A former teacher, Kathy comes from a long line of storytellers. According to Kathy, “Teaching was my career, but my first love was always writing. I won my first writing contest in third grade and dreamt all my life of being a published author.” She grew up in a family of eight children who were considered to be “hippies” in their traditional Irish-American neighborhood.
Kathy and her late husband Dan moved to Florida from Buffalo, New York in July of 1998, and made a move to Solivita in April of 2001. “When we first moved, we knew almost every one of the 75 people living here back then,” Kathy said.
They retained family ties and many friends back north, and Kathy often says that she “left her heart in Buffalo.” She also claims that her hometown has “the best summer weather anywhere.”
The Glascott’s daughter, Brenda is an English professor and the Director of the Honors College at Portland State University in Oregon.
Kathy is the proud grandmother of five—furry cats.
When not writing, Kathy is trying to please her lovable puppy Sparkle who seems to have taken charge of the household.
Her play, “First Date,” was presented by the Solivita Theater group and was well received by the community. “What an amazing moment,” Kathy says, “to see my words come to life by being performed on stage!”
Loving Christy, Kathy’s first novel, appeals to people who came of age during the tumultuous 1970's, a time of rapid cultural and economic change. It’s a story of romance and its conflicts and emerging feminist ideals as experienced by many women of the time. The novel is rich with elements of the Celtic humor and conflicts of tightly knit Irish-American communities.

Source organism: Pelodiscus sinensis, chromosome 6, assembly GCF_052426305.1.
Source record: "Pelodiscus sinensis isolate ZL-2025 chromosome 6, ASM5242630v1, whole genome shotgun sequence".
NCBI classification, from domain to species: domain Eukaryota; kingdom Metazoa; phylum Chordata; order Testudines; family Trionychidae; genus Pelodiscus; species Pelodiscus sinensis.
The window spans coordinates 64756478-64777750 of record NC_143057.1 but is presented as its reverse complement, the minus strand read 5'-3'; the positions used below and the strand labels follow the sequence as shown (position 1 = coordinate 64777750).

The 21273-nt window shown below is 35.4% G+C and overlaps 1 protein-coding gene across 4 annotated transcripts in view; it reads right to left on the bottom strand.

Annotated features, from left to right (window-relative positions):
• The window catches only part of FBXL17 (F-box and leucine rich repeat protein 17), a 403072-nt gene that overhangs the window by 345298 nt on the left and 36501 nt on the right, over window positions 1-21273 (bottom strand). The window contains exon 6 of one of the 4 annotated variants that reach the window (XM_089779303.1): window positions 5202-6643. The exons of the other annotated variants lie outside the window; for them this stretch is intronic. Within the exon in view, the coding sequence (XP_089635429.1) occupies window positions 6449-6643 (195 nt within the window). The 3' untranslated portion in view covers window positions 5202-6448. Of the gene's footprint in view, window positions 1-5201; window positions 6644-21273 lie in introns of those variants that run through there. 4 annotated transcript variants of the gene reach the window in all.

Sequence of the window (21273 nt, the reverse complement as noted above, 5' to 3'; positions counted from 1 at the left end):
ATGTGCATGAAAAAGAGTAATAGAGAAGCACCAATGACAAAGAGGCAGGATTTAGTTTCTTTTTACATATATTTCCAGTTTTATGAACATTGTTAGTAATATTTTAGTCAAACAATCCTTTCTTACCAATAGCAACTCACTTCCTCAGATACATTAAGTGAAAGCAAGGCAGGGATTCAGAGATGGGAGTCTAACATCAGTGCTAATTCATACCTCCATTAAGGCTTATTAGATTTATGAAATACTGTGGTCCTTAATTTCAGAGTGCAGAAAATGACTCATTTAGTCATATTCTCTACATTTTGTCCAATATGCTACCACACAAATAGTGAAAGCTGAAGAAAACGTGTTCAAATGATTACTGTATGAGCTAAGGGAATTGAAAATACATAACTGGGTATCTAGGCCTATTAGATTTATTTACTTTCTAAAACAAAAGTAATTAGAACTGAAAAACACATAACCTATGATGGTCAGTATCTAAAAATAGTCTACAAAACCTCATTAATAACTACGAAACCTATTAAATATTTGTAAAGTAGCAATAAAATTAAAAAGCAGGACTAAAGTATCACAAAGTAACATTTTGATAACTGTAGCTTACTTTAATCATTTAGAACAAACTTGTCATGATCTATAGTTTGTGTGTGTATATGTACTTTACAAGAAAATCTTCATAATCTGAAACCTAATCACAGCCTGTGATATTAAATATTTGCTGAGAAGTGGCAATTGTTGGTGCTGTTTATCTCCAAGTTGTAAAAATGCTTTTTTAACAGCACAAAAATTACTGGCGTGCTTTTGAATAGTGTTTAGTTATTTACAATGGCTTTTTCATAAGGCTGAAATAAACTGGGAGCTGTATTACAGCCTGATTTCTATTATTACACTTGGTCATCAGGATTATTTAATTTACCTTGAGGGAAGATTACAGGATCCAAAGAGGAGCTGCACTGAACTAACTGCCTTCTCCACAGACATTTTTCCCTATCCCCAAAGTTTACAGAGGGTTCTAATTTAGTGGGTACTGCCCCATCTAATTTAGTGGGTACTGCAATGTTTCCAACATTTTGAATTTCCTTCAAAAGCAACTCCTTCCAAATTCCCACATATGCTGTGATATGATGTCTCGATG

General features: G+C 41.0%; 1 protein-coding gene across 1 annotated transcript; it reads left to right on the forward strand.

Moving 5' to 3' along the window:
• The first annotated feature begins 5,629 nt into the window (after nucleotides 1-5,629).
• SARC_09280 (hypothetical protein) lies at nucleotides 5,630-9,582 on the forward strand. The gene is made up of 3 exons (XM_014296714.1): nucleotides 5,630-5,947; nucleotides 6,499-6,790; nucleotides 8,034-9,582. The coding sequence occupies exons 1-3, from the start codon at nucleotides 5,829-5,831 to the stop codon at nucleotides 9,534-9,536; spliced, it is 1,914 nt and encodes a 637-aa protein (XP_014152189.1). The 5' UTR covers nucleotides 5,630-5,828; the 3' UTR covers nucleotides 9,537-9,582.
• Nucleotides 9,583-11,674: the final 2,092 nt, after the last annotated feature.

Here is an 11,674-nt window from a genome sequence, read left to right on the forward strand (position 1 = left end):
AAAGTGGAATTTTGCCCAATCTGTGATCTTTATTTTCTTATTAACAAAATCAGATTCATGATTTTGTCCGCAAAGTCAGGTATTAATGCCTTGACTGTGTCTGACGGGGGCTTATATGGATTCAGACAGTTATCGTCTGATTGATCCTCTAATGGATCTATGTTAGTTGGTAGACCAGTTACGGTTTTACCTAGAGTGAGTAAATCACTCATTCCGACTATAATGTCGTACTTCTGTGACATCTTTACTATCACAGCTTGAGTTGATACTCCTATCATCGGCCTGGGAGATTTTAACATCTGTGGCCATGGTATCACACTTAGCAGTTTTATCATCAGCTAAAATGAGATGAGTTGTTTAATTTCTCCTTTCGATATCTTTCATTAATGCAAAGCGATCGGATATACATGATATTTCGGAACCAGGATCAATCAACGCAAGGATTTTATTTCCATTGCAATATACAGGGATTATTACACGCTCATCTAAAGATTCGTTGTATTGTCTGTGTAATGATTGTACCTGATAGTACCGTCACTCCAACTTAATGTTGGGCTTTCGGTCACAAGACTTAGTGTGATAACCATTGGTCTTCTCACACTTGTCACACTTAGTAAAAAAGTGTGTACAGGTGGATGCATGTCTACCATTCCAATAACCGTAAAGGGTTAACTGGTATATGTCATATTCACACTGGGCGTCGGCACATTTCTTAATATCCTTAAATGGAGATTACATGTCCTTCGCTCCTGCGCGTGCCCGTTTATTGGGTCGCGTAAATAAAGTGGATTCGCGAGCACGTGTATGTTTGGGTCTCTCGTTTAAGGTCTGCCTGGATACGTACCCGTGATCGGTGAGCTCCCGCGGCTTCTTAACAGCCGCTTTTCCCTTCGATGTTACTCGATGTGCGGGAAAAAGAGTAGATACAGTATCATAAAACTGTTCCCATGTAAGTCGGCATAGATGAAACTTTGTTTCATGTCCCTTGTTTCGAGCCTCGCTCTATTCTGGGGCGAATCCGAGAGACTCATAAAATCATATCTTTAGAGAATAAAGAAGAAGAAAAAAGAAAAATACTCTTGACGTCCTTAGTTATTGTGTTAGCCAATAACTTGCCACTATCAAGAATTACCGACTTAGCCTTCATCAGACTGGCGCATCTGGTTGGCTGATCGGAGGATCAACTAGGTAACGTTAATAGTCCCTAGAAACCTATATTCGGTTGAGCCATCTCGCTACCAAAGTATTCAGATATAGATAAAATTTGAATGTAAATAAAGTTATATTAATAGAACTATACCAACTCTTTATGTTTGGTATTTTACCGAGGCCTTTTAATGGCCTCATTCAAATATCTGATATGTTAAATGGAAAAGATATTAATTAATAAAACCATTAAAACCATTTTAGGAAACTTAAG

According to Mia Crews, the publisher of Elvis Saves a Marriage and Other Short Stories, Kathy’s second book, “presents a cast of engaging characters, unique settings and surprise endings. These “slice of life” stories cover the gamut of human emotions,” including finding love, getting revenge, reconciliation, and the tragedy of a dying marriage. The last story in the collection, “Henry and Ginny,” is a mash-up of two familiar fairy tales.
Widow’s Weeds—The Note is the first novella in a trilogy that describes the journey of grieving and healing after a woman loses her husband. It is based on Kathy’s real-life experiences of losing her beloved husband in 2012. However, there is a twist in the story which keeps the reader engaged. She was thrilled when a reader told her that, after reading the novella, “I finally get it—I really understand what it means to be a widow now!”
As she contemplates the mysterious woman who wrote the note, she confronts her anger, grief, and loss. Lori’s journey will resonate with anyone who has been affected by the death of a life partner or spouse. “Widow’s Weeds—The Note” is the first installment in a trilogy that explores the journey widows and widowers take as they grieve the loss of a life partner.
These “slice of life” stories cover the gamut of human emotions. Enjoy three Ten Minute Stories: "I Was Thinking;" "The Sign of Cancer;" and "The Ice Queen." "In Picket Fences," a professional woman finds her true love in a most unlikely place, only to discover that her family does not approve.
"He Takes the Cake" is set at a wedding shower where the cake comes to the rescue, saving a friend from making a terrible mistake. "The Last Time" is the story of a deteriorating marriage in which a husband loves collecting rare books more than he loves his wife.
The final story is a bona fide fairy tale about two children, Henry and Ginny, who disappear one sunny day. Lucky for them, Henry’s mother has the perfect formula for finding the two adorable youngsters who ultimately discover that not all cute little old ladies are as sweet as Henry's Nana.
Loss and disappointment are the hallmarks of Christy Doyle’s life. In 1970’s Buffalo, the world is teeming with change, but Christy is shackled by the expectations of a community that rejects change.
After the death of her beloved mother, Christy is suffocated by her father’s selfish demands. Her thirties are fast approaching, and she fears that she will never escape her routine job and bleak future.
When a friendship becomes a romance, Christy faces a new worry. Does she have to sacrifice her dreams to find love? Will a more worldly-wise Christy welcome love into her life on her own terms?